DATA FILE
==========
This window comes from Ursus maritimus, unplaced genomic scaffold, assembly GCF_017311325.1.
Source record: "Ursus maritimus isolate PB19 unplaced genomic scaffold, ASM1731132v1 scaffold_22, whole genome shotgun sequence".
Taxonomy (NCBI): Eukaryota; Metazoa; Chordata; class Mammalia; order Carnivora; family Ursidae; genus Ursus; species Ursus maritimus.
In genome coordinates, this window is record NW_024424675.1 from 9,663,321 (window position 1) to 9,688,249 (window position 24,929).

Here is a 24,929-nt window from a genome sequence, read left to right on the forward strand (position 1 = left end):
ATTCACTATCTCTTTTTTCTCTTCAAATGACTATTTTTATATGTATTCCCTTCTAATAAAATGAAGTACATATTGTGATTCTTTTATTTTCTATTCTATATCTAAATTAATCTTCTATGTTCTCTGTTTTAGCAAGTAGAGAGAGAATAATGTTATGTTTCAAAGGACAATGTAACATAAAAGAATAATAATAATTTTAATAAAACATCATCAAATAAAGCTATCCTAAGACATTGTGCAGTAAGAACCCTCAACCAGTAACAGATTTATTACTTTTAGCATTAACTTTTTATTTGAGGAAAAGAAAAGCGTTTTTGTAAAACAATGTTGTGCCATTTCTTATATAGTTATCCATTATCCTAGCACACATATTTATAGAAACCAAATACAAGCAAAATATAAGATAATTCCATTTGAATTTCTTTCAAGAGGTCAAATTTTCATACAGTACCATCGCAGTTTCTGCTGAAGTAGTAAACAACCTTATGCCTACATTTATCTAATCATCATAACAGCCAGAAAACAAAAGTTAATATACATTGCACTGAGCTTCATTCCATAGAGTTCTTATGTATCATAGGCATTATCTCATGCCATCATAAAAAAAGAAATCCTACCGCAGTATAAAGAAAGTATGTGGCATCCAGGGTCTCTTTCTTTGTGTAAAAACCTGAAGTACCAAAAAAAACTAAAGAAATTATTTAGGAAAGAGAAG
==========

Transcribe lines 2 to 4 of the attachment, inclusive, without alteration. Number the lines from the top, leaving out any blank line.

Source record: "Ursus maritimus isolate PB19 unplaced genomic scaffold, ASM1731132v1 scaffold_22, whole genome shotgun sequence".
Taxonomy (NCBI): Eukaryota; Metazoa; Chordata; class Mammalia; order Carnivora; family Ursidae; genus Ursus; species Ursus maritimus.
In genome coordinates, this window is record NW_024424675.1 from 9,663,321 (window position 1) to 9,688,249 (window position 24,929).